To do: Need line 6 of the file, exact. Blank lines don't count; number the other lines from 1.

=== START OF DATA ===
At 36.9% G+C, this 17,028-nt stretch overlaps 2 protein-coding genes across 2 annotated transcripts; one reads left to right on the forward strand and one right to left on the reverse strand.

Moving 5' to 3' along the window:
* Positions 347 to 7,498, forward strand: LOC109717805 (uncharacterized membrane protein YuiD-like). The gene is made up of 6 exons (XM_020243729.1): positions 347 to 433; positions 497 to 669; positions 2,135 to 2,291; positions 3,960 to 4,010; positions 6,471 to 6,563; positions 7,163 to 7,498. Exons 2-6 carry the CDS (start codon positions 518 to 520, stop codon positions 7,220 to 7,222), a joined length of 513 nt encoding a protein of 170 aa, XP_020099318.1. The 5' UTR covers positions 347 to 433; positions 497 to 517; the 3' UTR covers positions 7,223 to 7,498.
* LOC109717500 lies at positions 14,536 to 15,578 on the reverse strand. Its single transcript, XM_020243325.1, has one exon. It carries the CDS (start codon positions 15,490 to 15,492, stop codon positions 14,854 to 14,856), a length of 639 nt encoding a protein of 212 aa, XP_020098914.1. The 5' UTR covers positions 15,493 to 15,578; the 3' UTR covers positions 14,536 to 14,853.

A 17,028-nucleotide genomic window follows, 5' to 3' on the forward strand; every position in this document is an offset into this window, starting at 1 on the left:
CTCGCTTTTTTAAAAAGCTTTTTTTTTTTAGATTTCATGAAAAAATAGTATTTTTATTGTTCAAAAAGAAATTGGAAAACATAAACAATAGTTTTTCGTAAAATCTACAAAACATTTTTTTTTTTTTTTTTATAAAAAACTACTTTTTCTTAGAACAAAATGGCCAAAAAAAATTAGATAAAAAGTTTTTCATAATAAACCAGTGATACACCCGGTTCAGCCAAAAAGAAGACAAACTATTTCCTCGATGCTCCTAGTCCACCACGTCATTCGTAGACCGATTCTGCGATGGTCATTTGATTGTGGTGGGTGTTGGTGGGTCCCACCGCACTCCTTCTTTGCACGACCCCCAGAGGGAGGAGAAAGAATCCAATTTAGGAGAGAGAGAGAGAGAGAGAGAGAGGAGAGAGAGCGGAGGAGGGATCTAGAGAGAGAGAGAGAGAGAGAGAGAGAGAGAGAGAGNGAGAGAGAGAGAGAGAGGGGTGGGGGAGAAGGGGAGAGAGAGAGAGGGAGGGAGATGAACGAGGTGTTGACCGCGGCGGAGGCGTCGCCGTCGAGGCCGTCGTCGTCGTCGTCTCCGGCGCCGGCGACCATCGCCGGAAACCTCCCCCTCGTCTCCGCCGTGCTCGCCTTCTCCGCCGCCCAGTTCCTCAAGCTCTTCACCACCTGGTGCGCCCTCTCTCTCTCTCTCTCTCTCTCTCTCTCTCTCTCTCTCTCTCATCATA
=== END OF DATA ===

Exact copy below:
CTCGCTTTTTTAAAAAGCTTTTTTTTTTTAGATTTCATGAAAAAATAGTATTTTTATTGTTCAAAAAGAAATTGGAAAACATAAACAATAGTTTTTCGTAAAATCTACAAAACATTTTTTTTTTTTTTTTTATAAAAAACTACTTTTTCTTAGAACAAAATGGCCAAAAAAAATTAGATAAAAAGTTTTTCATAATAAACCAGTGATACACCCGGTTCAGCCAAAAAGAAGACAAACTATTTCCTCGATGCTCCTAGTCCACCACGTCATTCGTAGACCGATTCTGCGATGGTCATTTGATTGTGGTGGGTGTTGGTGGGTCCCACCGCACTCCTTCTTTGCACGACCCCCAGAGGGAGGAGAAAGAATCCAATTTAGGAGAGAGAGAGAGAGAGAGAGAGAGGAGAGAGAGCGGAGGAGGGATCTAGAGAGAGAGAGAGAGAGAGAGAGAGAGAGAGAGAGNGAGAGAGAGAGAGAGAGGGGTGGGGGAGAAGGGGAGAGAGAGAGAGGGAGGGAGATGAACGAGGTGTTGACCGCGGCGGAGGCGTCGCCGTCGAGGCCGTCGTCGTCGTCGTCTCCGGCGCCGGCGACCATCGCCGGAAACCTCCCCCTCGTCTCCGCCGTGCTCGCCTTCTCCGCCGCCCAGTTCCTCAAGCTCTTCACCACCTGGTGCGCCCTCTCTCTCTCTCTCTCTCTCTCTCTCTCTCTCTCTCTCTCTCATCATA